David, I concur that while progress has been made my meta-issues have not been addressed. I think that effectively addressing using the current model and retaining something resembling API compatibility would be a huge task, and probably would have meant that very little newness from a feature-functionality could have been included in Scala 2.8.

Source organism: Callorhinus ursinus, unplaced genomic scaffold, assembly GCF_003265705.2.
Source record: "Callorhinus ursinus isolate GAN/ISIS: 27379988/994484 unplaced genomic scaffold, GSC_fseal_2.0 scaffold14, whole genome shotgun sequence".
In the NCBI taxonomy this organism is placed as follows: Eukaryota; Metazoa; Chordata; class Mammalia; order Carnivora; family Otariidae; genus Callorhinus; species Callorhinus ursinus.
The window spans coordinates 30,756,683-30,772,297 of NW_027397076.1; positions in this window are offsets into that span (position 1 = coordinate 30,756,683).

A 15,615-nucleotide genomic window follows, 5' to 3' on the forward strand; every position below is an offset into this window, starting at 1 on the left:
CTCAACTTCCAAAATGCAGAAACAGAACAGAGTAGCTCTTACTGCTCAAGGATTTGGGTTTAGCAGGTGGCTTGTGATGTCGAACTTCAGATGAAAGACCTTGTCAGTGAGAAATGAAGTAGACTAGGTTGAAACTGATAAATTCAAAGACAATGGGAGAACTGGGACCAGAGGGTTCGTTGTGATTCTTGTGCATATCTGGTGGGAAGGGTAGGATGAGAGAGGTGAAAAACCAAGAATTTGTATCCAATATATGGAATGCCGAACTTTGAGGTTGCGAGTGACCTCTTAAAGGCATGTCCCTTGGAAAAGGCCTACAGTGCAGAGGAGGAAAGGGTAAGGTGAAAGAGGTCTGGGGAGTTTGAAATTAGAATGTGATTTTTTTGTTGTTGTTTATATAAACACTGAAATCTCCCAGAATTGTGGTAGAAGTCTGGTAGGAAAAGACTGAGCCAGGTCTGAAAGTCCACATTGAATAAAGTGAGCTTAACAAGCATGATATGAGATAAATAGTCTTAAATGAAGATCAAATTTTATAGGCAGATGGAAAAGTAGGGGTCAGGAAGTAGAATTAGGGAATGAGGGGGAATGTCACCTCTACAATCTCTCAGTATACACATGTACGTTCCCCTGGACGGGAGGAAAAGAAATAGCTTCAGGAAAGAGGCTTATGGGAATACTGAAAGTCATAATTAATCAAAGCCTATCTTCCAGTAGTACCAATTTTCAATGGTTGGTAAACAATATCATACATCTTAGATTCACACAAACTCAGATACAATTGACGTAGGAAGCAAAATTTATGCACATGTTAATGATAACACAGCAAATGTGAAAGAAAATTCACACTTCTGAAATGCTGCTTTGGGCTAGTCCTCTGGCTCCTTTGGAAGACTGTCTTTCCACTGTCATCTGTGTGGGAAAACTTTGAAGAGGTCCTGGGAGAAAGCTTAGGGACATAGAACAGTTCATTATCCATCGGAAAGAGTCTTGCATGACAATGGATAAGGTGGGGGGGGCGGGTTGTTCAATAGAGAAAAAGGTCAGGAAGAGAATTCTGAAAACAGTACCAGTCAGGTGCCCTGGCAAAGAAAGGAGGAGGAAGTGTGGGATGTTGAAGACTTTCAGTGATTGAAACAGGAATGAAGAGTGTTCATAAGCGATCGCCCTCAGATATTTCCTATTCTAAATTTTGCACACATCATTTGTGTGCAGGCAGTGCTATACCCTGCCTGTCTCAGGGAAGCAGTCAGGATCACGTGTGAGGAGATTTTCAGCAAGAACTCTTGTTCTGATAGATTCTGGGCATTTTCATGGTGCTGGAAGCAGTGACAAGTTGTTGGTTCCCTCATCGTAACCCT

-Erik On Thu, Oct 1, 2009 at 8:34 PM, David Pollak <feeder.of.the.be...@gmail.com>wrote: > Martin and Philipp, > My immediate problem is: > > http://groups.google.com/group/liftweb/browse_thread/thread/b3783e24b8417521/f89548ba1fa70319?hl=en&lnk=gst&q=oome# > > This has been a persistent problem with Scala Actors and I identified it > last year in November or December. > > Philipp did the 2.7.4 release which did not address the issue. The 2.7.5 > release was supposed to address the issue, but the use of Lift Actors masked > the issue until the above issue was raised. I left my 2.7.5 related > discussions with Philipp with the impression that the java.util.concurrent > library was being used for thread pooling rather than the FJ library. On > this, I backed out the Lift Actor changes from powering Lift's CometActors > (Lift Actors power the long polling part of Lift). > > On Wed, Sep 30, 2009 at 8:18 AM, martin <oder...@gmail.com> wrote: > >> >> About actors in Scala 2.8: >> >> . they have been refactored substantially compared to what's in the >> 2.7.x branch >> . Philipp has sent mails about this to scala-internals (05/31) >> . Philipp has invited DPP to look at the refactorings in 2.8 (07/21) >> to which >> he responded positively. >> > > I responded politely. Granted this is not something I always do (note, I > am not being facetious), but I simply said something like "looks good to > me." > > >> . The ForkJoinPool in 2.8 is completely different from FJTask in >> 2.7.5; it's the version that's going into JDK7. It has been >> battle-tested and should not suffer from any memory leaks. >> > > > > >> >> The reason why Scala actors use the FJ framework is performance, in >> particular on multi-core hardware. So we do not think it's a good idea >> to go back to java.util.concurrent, except maybe for applications with >> very specialized demands. >> > > Do you have specific benchmarks that justify the tradeoff of baking in an > external library (that could be as buggy as the one that's currently baked > into Scala) versus java.util.concurrent? > > >> >> We think the main problem was that lift depends on Scala 2.7.x, and >> that the actor refactorings have not gone into the 2.7.x branch. > > > I did a code review of the 2.8 Actors. I am not convinced that Erik's > meta-concerns were addressed. I will be happy to be more descriptive > off-list. > > >> The >> result is that people have not noticed the changes. For example, most >> of the issues that Erik raises in his blog post no longer apply to >> Scala 2.8. Initially we wanted 2.8 to be out by now, but it's taken >> much longer than we have foreseen, because some of the problems were >> harder than initially thought. We are sorry to have left the 2.7 >> branch relatively unattended for so long. It's difficult for us, >> though, to provide the resources to support two diverging branches in >> parallel. More community support with backports etc could help. >> > > While this is a nice thought, given the choice between debating with EPFL > as to whether my changes are good enough or doing a Lift Actor > implementation, I will opt for continuing to develop and maintain the Lift > Actor library. This gives Lift users the assurance that bugs will be fixed > in a timely manner, that we can add features based on community need, and > that we can work with other library authors to insure common interfaces. > > >> >> To fix the concrete issue at hand, we replaced FJTask with (a backport >> of) java.util.concurrent.ThreadPoolExecutor in the Scala 2.7.x branch, >> to be released as 2.7.7. That takes care of the memory leaks in >> FJTask. >> >> Now to the larger picture. We are not at all wedded to Scala actors >> here; after all it's just a library. If there are others which fulfill >> some needs better, great! But we have to be honest to avoid confusion. >> One of the main differences between Scala actors and lift actors and >> Akka seems to be that only Scala actors provide nested receives, so >> only Scala actors really let you avoid an inversion of control. > > > Lift Actors allow for changing (and nesting) the message handler on a > message-by-message basis and because the handler can be defined within a > given partial function, it can close over the variables visible in that > partial function. Granted the syntax for doing so in Scala Actors is much > more pleasing, the functionality exists with Lift Actors. > > > > >> This >> is a feature which complicates the implementation considerably, and >> that's what all our main results are about. You might not care about >> this particular feature in your code, and consequently you might >> choose a different abstraction. But calling that abstraction simply >> `actors' causes unnecessary confusion, in our opinion. > > > Quoting from Wikipedia <http://en.wikipedia.org/wiki/Actor_model>: > > An actor is a computational entity that, in response to a message it > receives, can concurrently: > > > - send a finite number of messages to other actors; > - create a finite number of new actors; > - designate the behavior to be used for the next message it > receives. > > Lift Actors do all of these things. > > I think it's a great thing that Philipp and the EPFL team introduced Actors > to the JVM and Scala world. I think the publications that you guys have > written are nothing short of inspiring. > > But there is a difference between a research vehicle and something that can > be used in production systems. What Philipp has done is delivered a > prototype and a vision of concurrency to the Scala community. What Jonas > and I have done is built production-quality systems based on that vision, > our experience, and other systems we have used or observed. > > I would much prefer to free Philipp to do his pi calculus work (or whatever > else inspires him) than maintain a library for me. I want to see the next > great thing he comes up with rather than making him my bug-fixing slave. > > Thanks, > > David > > > >> And that's not >> good for the goal of convincing people that actors are a useful >> concurrency abstraction. So, nothing against lift actors and Akka, but >> we need to be precise about the tradeoffs. Maybe call them `flat >> actors' or something like that. >> > > > > >> >> Martin and Philipp >> >> >> > > > -- > Lift, the simply functional web framework http://liftweb.net > Beginning Scala http://www.apress.com/book/view/1430219890 > Follow me: http://twitter.com/dpp > Surf the harmonics > > > > -- http://erikengbrecht.blogspot.com/ --~--~---------~--~----~------------~-------~--~----~ You received this message because you are subscribed to the Google Groups "Lift" group. To post to this group, send email to email@example.com To unsubscribe from this group, send email to liftweb+unsubscr...@googlegroups.com For more options, visit this group at http://groups.google.com/group/liftweb?hl=en -~----------~----~----~----~------~----~------~--~---